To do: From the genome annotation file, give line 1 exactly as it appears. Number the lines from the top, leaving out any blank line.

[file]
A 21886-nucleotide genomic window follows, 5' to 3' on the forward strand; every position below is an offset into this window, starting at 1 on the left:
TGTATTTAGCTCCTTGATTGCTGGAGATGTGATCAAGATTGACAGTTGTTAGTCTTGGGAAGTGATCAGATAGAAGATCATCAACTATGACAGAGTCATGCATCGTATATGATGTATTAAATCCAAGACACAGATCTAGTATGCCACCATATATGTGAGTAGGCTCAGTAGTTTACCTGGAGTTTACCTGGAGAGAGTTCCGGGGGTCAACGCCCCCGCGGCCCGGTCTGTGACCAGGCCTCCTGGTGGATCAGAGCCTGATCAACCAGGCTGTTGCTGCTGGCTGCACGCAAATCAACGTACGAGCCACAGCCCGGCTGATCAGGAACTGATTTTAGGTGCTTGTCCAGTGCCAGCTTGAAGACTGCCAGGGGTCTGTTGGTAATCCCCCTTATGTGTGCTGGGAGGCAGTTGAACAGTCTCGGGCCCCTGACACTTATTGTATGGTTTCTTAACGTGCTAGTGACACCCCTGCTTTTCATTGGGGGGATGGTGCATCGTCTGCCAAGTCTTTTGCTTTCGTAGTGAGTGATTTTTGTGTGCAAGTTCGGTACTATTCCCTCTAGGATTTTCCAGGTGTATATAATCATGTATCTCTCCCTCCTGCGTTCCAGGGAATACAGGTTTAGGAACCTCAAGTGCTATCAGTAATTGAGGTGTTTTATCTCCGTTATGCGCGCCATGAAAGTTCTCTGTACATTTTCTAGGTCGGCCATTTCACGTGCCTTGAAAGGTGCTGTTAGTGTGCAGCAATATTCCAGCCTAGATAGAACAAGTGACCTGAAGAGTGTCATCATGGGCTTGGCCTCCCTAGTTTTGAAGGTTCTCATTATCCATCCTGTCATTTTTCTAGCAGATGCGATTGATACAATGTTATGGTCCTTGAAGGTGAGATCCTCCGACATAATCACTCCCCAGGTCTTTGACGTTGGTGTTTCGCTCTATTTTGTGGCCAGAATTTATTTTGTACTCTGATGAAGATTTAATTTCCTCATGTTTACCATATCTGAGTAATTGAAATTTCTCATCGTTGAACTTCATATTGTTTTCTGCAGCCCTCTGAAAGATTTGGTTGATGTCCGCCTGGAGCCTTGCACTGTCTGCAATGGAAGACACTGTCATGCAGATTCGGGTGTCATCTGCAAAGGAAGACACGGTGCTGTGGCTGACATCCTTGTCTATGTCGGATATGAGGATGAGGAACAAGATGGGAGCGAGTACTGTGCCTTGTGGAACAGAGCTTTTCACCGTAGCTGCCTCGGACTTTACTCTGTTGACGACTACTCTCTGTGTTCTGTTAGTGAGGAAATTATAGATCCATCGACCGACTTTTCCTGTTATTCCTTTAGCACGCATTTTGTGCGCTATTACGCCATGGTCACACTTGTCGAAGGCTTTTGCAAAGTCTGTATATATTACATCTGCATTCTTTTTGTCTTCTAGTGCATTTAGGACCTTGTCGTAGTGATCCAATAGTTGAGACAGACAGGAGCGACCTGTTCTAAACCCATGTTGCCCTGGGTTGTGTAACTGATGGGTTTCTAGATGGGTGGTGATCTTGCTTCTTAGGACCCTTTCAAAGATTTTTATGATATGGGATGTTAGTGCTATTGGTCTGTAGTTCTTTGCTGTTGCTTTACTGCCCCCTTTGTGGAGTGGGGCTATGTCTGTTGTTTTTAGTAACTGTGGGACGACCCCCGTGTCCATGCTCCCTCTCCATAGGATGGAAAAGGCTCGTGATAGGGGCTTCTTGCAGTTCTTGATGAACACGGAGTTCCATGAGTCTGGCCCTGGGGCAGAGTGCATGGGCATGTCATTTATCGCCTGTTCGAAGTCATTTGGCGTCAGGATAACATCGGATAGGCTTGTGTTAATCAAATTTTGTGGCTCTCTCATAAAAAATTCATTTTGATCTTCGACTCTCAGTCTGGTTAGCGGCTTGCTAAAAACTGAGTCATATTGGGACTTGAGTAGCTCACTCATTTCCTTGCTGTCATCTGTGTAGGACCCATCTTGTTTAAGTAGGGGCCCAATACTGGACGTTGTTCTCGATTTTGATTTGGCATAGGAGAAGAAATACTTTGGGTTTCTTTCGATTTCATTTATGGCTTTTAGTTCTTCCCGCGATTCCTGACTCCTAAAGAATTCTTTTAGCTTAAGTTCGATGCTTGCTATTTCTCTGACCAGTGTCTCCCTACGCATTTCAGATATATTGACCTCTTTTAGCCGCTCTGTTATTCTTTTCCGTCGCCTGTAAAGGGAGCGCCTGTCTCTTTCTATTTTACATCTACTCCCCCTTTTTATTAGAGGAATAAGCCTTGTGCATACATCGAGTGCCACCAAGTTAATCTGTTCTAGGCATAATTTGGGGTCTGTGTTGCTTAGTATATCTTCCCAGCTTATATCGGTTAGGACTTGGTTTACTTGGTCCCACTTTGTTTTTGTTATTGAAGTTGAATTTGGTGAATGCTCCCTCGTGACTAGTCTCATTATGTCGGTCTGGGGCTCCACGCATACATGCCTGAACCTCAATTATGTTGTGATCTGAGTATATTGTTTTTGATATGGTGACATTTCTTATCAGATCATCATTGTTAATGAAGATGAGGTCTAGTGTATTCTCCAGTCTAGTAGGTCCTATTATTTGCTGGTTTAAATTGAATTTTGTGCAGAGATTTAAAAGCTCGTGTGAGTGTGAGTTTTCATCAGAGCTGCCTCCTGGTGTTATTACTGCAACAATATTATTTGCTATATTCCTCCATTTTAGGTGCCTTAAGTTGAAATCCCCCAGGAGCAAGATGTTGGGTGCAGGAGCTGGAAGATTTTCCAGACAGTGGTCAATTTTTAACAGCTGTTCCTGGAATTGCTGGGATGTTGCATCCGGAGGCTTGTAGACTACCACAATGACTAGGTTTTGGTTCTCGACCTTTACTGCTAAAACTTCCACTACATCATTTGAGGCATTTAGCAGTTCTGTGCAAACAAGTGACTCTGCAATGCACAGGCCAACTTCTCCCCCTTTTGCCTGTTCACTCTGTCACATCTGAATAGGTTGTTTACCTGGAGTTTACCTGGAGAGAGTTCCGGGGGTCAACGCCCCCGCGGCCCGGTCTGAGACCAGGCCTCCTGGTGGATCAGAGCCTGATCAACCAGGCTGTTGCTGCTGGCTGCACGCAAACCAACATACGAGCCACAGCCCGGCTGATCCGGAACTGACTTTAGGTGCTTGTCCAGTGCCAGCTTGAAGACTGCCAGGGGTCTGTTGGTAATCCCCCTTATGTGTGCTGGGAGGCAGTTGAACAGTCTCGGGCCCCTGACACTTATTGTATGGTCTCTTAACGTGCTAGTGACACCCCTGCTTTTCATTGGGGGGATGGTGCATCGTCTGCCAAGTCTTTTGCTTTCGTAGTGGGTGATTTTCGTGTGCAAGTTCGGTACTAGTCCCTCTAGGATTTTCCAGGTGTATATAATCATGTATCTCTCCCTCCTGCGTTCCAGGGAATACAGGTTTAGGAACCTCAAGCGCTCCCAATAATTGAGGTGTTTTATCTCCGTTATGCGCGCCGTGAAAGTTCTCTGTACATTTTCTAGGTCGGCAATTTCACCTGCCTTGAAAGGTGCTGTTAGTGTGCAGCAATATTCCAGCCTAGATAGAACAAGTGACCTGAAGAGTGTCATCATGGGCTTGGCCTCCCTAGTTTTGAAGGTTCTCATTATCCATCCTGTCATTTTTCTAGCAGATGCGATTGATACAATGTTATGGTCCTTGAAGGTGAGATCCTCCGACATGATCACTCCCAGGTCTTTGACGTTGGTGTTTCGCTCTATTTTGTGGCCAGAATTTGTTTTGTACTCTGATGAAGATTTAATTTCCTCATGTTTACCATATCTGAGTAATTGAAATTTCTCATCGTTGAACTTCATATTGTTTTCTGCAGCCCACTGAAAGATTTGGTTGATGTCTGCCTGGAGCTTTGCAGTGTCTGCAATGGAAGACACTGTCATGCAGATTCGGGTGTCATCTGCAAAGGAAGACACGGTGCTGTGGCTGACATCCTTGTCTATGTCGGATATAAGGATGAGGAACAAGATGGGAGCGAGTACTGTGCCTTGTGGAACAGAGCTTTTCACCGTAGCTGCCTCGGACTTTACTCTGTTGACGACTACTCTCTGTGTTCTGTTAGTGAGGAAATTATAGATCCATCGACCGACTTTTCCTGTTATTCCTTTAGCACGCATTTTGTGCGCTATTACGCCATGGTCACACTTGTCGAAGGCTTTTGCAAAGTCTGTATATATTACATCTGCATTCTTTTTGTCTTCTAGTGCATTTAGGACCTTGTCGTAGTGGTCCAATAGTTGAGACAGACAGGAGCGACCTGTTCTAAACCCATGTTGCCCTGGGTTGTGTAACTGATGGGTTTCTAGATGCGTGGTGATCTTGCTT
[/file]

A 21886-nucleotide genomic window follows, 5' to 3' on the forward strand; every position below is an offset into this window, starting at 1 on the left: